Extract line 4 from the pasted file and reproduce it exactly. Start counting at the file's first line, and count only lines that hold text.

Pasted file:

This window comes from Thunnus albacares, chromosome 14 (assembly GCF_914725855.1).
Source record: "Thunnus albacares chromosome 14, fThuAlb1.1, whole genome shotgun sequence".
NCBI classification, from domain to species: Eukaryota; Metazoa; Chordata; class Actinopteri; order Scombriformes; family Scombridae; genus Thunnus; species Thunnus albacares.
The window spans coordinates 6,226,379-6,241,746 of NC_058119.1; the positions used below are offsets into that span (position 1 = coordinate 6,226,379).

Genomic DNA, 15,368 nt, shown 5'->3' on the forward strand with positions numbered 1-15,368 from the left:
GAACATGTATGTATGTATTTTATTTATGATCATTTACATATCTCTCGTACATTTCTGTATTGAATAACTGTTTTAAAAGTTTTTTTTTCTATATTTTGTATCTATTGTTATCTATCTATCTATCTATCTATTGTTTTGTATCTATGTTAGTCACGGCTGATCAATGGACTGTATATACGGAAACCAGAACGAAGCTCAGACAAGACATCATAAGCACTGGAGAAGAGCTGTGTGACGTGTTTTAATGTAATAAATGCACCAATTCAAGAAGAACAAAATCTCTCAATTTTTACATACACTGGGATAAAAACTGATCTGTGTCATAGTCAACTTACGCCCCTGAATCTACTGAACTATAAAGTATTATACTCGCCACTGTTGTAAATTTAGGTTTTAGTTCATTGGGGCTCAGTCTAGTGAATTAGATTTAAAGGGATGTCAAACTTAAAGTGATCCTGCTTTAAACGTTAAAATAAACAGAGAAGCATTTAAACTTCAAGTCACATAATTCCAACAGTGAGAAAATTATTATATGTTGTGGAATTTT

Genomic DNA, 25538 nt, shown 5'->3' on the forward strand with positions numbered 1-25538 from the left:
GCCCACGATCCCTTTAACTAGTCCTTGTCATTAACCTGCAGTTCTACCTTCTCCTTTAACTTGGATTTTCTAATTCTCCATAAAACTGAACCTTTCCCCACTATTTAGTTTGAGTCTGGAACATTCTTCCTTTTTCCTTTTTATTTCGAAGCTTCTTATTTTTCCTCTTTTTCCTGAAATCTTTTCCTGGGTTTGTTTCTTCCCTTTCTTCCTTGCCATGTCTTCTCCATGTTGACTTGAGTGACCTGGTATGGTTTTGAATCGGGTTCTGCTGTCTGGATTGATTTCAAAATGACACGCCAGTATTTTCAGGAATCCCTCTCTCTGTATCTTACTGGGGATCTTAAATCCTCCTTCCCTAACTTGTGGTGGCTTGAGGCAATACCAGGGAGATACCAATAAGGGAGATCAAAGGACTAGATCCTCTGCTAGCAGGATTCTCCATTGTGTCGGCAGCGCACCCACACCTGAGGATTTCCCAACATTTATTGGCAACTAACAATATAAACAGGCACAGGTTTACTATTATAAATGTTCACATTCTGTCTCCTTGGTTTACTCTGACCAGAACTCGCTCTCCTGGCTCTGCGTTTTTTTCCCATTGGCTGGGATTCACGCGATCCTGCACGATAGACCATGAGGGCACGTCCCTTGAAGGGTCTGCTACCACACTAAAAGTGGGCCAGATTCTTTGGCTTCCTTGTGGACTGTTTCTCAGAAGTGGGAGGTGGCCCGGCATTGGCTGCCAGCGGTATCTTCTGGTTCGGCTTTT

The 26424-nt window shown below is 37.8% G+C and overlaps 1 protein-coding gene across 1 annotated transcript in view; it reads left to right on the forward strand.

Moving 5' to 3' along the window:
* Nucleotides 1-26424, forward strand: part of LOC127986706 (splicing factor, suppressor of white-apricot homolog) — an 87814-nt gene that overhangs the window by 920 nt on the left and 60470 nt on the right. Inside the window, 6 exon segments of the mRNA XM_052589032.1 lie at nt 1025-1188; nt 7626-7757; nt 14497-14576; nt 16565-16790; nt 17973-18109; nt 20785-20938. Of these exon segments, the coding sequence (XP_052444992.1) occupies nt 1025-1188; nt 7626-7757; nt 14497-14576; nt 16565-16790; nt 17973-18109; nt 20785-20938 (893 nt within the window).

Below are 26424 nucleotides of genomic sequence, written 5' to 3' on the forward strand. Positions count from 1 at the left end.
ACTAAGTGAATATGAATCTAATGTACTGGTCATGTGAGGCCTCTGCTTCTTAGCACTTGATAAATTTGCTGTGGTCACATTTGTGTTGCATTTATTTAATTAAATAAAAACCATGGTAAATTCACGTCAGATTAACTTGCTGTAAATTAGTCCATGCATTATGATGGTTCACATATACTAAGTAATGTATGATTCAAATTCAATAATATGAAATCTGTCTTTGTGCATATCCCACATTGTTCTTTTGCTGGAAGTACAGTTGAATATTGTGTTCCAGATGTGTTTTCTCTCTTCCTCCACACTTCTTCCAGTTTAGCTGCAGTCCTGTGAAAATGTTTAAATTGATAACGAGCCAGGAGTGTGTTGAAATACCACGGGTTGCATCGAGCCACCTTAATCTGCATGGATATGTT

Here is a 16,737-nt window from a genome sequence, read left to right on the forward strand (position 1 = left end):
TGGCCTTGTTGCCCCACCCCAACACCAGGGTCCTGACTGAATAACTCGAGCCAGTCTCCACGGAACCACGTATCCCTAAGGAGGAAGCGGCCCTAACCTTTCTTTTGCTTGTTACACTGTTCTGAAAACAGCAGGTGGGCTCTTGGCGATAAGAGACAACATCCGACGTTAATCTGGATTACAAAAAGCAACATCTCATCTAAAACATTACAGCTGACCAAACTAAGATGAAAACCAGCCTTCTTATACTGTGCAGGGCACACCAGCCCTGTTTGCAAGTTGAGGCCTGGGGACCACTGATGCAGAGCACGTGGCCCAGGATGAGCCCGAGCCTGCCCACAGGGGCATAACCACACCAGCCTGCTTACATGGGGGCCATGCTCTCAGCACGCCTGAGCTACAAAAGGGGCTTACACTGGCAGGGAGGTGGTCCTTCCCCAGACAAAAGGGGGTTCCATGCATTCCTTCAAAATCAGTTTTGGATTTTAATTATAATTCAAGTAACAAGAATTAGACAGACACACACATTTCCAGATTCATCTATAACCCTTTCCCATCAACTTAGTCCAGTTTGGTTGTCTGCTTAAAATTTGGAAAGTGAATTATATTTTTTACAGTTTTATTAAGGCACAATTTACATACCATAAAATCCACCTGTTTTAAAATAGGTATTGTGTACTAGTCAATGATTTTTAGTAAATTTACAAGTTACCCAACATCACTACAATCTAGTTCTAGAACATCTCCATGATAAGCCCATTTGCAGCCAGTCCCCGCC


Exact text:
The window spans coordinates 6,226,379-6,241,746 of NC_058119.1; the positions used below are offsets into that span (position 1 = coordinate 6,226,379).